Today's Top Alzheimer's News
February 3, 2014
African American Network Against Alzheimer’s calls the disease an unappreciated disparities issue, the growing need for Alzheimer's funding, and what happens when your long-term care policy lapses (read more).
- A February 2, 2014 Kansas City Star opinion piece by Lewis W. Diuguid highlighted Alzheimer's impact on the African American community. According to Diuguid, "Alzheimer’s is the sixth leading cause of death for all Americans, and the fourth leading cause of death for older African Americans age 85 and older, the study notes. The African American Network Against Alzheimer’s calls the disease “an unappreciated disparities issue,” adding that Alzheimer’s in general should “create a sense of urgency among policymakers to deal with this growing problem.” Keep in mind that African Americans are 13.6 percent of the U.S. population, but more than 20 percent of Americans with the disease are black."
- A February 3, 2014 Huffington Post piece by author Joan Sutton called for increased awareness and funding for Alzheimer's disease. According to Sutton, "If research money was allocated according to the burden imposed on individuals and taxpayers, Alzheimer's would be, if not at the top of the list, very near it. But research money is not allocated according to need or burden…The vast amounts of money made available to Breast Cancer and AIDS is a good example of how effective political pressure and public awareness can be. Nancy Reagan, Rita Hayworth's daughter, Princess Yasmin Khan, the Lauder families, Mel Goodes, the former CEO of Warner-Lamber, and the Alzheimer's Association are among the voices urging more research. All the families touched by Alzheimer's need to join them in speaking out, in insisting, attention must be paid."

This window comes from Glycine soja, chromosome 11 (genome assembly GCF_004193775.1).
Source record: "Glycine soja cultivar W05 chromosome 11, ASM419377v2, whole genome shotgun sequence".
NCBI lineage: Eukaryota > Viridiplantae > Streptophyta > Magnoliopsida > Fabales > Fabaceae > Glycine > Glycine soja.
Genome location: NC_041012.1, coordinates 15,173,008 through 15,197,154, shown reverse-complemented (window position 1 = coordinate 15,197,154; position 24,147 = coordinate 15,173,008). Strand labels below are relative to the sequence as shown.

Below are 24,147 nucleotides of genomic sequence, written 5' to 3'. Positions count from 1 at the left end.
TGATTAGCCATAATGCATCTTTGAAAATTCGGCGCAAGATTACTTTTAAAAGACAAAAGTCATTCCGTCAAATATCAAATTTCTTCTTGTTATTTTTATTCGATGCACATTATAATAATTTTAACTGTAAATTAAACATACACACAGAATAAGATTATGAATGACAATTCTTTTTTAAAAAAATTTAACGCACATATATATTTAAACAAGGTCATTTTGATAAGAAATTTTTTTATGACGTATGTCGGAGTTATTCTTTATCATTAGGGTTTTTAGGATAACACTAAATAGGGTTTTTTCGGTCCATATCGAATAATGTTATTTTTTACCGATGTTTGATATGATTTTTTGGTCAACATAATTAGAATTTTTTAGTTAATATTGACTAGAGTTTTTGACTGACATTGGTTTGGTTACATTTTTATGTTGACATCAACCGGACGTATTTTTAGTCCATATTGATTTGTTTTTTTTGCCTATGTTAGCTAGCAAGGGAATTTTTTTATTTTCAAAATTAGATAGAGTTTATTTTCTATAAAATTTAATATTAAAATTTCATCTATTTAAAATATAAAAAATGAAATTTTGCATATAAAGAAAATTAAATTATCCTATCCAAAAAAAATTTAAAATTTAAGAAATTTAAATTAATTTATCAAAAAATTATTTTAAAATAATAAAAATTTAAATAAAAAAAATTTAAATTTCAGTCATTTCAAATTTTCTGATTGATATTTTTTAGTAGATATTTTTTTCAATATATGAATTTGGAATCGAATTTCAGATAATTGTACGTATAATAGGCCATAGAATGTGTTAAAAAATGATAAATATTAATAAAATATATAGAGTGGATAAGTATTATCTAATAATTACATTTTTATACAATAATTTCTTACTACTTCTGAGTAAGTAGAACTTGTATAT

- A January 31, 2014 New York Times New Old Age blog post highlighted the risk of lapsed long-term care insurance for dementia and Alzheimer's sufferers. According to the post, "So he turned to the Virginia legislature, where Delegate Jennifer McClellan has introduced HB719, which would require insurers to send lapse or termination notices to both policyholders and third parties via certified mail or commercial services like FedEx or UPS. That would provide proof that companies notify customers, or don’t.“It’s too late for my parents, but I want to make sure this doesn’t happen to anyone in Virginia, or anywhere, ever again,” Michael Pirron said. The state AARP chapter has lobbied for the bill and the state Alzheimer’s Association has endorsed it. David DeBiasi, advocacy director for AARP Virginia, thinks the bill has a shot, partly because “it will make sense to those trying to limit the size of entitlement programs and the escalating cost of Medicaid.”" [Full article attached]